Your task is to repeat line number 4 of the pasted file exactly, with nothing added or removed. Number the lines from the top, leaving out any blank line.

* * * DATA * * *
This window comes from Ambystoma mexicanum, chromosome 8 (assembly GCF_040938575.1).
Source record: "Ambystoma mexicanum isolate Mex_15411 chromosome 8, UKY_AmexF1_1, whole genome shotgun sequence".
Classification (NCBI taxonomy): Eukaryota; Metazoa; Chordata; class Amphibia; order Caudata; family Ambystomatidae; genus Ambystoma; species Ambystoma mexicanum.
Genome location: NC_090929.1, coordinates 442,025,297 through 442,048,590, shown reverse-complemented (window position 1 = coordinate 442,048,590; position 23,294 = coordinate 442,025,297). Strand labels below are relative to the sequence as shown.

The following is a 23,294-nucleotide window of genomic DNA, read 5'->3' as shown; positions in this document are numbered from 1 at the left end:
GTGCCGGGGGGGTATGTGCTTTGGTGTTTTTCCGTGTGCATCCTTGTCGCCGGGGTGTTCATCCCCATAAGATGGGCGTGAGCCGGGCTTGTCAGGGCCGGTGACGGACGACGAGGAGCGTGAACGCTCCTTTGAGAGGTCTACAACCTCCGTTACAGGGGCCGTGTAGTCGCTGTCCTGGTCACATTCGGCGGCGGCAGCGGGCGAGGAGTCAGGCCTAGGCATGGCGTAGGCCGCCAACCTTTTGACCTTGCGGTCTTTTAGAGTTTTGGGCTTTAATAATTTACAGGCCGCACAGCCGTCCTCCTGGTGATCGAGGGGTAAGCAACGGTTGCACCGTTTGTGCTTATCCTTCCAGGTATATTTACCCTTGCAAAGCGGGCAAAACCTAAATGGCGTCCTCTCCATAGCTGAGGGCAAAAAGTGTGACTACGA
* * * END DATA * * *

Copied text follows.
Genome location: NC_090929.1, coordinates 442,025,297 through 442,048,590, shown reverse-complemented (window position 1 = coordinate 442,048,590; position 23,294 = coordinate 442,025,297). Strand labels below are relative to the sequence as shown.